ACC/AHA updates secondary-prevention guidelines without new BP and lipid guidance

Posted by: admin on: March 6, 2012

With more emphasis on prevention than cure AHA has come out with new guidelines which are easy on the CAD patients in order to prevent cardiovascular events or reduce such risks on these patients.

Team@CMHF

The American Heart Association and American College of Cardiology Foundation have issued new guidelines for secondary prevention and risk reduction in patients with atherosclerotic vascular disease, even though it is still waiting for the new Joint National Committee on the Prevention, Detection, Evaluation, and Treatment of High Blood Pressure (JNC 8) guidelines and new Adult Treatment Panel 4 (ATP 4) guidance on lipid management [1].

The new guidelines, published online November 3, 2011 in Circulation, update the 2006 guidelines on secondary prevention and change the title to include risk-factor reduction, “because important evidence from clinical trials has emerged that further supports and broadens the merits of intensive risk-reduction therapies for patients with established coronary and other atherosclerotic vascular disease,” including peripheral artery disease, the writing committee explains.

The guidelines “continue to be very straightforward, simple, and easy to use,” writing committee chair Dr Sidney Smith (University of North Carolina, Chapel Hill) told heartwire. The foundation of the guidelines continues to be patient behavior, including physical exercise, smoking cessation and avoidance of second-hand smoke, and weight management. Smith highlighted the guidelines’ recommendations that patients get in about 30 minutes of physical activity every day. Emphasis was on smoking, exercise, weight control, etc—in addition to the kinds of medications we should be taking. That’s important because often patients rely on medications, and physicians don’t emphasize lifestyle sufficiently.”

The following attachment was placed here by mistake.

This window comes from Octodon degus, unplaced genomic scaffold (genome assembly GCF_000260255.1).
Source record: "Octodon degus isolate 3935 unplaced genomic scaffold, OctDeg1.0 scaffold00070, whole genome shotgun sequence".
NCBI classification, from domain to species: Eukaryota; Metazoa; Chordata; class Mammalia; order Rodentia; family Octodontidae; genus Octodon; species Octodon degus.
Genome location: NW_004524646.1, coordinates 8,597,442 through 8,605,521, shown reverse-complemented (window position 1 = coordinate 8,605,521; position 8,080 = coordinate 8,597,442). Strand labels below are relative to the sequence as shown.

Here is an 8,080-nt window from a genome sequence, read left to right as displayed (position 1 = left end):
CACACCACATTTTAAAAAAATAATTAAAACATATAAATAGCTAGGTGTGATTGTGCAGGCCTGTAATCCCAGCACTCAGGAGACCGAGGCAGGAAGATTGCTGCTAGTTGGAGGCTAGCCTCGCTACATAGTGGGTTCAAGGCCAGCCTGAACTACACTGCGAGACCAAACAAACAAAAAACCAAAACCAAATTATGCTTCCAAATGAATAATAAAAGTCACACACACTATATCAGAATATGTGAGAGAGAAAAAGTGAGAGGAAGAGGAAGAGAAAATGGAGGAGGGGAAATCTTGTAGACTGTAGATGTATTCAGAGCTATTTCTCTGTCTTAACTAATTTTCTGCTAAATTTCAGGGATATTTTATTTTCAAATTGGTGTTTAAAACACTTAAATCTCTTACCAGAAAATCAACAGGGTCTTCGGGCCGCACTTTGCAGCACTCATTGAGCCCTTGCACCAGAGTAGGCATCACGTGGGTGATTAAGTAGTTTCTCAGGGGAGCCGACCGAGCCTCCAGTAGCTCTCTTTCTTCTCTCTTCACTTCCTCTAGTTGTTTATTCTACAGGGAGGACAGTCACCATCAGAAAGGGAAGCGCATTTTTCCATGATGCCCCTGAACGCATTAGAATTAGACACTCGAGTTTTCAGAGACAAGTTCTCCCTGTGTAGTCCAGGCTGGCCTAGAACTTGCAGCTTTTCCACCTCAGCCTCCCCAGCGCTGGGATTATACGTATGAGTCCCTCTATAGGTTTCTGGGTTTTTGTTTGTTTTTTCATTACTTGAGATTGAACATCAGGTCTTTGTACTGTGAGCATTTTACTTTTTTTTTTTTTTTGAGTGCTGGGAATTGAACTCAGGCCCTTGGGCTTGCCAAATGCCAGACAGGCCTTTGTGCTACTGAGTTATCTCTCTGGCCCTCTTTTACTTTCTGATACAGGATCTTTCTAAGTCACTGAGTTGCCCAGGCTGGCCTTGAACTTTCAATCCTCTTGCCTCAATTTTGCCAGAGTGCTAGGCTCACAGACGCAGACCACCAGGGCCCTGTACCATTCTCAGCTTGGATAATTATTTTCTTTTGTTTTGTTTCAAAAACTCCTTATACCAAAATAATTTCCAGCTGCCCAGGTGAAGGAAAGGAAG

The 2006 secondary-prevention guidelines incorporated the National Cholesterol Education Program (NCEP) ATP 3 guidelines from 2004, which confirmed the benefits of intensive cholesterol lowering, setting a target for LDL cholesterol under 100 mg/dL for all patients with coronary artery disease and other forms of vascular disease and under 70 mg/dL as a reasonable target for patients with chronic heart disease, even though evidence that lowering LDL below 70 is beneficial is still forthcoming. The writing group was hoping to have the newest ATP 4 guidelines to incorporate into this new guidance, but the National Heart, Lung, and Blood Institute (NHLBI) now projects those won’t be available until 2012.

Commenting on the new guidelines, Dr Roger Blumenthal (Johns Hopkins University, Baltimore, MD) told heartwire that the new guidelines are very well written and referenced, but their main limitation “is that the long-awaited cholesterol, blood-pressure, and obesity guideline documents are still not available. We had hoped that they would be available for the AHA meeting, but this process has been delayed because of a desire to make the new recommendations compatible with the Institute of Medicine [IOM] recommendations. I do not know what this entails, but clinicians really want to see what the expert panels have come up with. Hopefully, the review process will be expedited in the future, since it seems that the IOM construct is delaying the process more than it should.”

Ref: http://www.theheart.org/article/1304139.do

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